Musical instruments can last for a long time if they are cared for properly. In fact, certain instruments – like violins, cellos and other string instruments – are more valuable when they are older. Musicians prefer them because of their sound; music lovers, because of their craftsmanship. Regardless of which you are, it's worth remembering that proper storage and maintenance of your instrument will preserve its life and sound.
Think about humidity and temperature
It's been said that dampness is the enemy of instruments. From brass to string, instruments can suffer immense damage, usually in the form of rust, due to moist air, Rust is extremely detrimental to instruments because it will cause permanent cosmetic damage and might affect the playability of the instrument. Wind instruments, for example, can be damaged when keys get stuck together as a result of rust, which can, in extreme cases, eat through the instrument.
According to Storage Front, fluctuations in temperature can be responsible for the warping of both brass and wood instruments. In the worst-case scenarios, your instrument will warp so severely that it will actually crack. When it comes to humidity, string instruments are most at risk for issues. You'll probably notice smaller issues such as rusting in the beginning, but if you keep a string instrument in a humid environment for an extended period of time, more severe problems will arise. Guitar necks are likely to be damaged in the humidity, according to Guitar Makers Online. If your guitar neck is warped too much, your instrument will be rendered unsalvageable. It's even more important that you pay attention to how you store your electrical and bass guitars because most of them are made with both metal and wooden elements. Two different materials can pose two different sets of concerns when storing instruments safely.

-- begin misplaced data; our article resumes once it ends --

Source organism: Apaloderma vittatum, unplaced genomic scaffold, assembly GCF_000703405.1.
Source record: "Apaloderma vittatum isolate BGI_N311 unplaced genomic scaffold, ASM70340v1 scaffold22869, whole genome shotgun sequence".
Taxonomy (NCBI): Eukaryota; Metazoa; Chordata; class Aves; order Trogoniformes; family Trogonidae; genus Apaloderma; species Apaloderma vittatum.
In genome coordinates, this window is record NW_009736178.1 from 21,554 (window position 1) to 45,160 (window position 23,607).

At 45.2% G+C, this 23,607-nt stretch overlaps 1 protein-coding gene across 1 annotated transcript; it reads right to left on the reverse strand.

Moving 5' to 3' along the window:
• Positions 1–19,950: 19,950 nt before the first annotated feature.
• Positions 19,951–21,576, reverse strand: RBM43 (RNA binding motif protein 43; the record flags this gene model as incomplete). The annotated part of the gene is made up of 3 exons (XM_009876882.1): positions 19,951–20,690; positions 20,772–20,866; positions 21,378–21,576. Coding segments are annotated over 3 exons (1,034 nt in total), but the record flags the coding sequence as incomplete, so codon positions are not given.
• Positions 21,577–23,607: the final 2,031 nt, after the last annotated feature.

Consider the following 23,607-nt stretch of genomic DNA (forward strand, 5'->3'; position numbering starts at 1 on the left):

One of the easiest ways for you to give your instrument an added layer of protection against its surroundings is to simply keep it in its case when you're not using it. A good instrument case will protect your instrument from excessive moisture and heat. If you live in an area that is particularly humid, consider investing in a dehumidifier to keep in the same area as your instrument. Also, avoid leaving it in the car overnight or during a hot day. Stacking items on top of the instrument, even when it's in its case, can seriously affect its sound and performance, too. Always shut your case completely and be sure there aren't any loose objects inside that might scratch the finish or get stuck in your instrument.
Clean your brass
Brass instruments require regular cleaning to keep them looking great. Additionally, it's a good idea to use oil when playing brass instruments to prevent their keys from sticking. According to Music Showcase Online, you should oil all of the keys and valves of your brass instruments at least three times per week. It is also helpful to clean brass instruments thoroughly with warm water and a mild detergent once every three weeks, especially if you play them almost every day.
Advice for guitars (and other string instruments)
Begin by washing your instrument's fret boards and rubbing them with a gentle polish to prevent mildew from growing. Unless you're emotionally attached to the old strings on your guitar, consider swapping them out for newer ones. Old guitar strings will attract rust and mildew, which is easy to spread along the body of your instrument. As far as climate concerns, you can keep your guitars and string instruments in areas where you would feel comfortable yourself. If a room feels hot and humid, look for a cooler one in which to keep your instrument.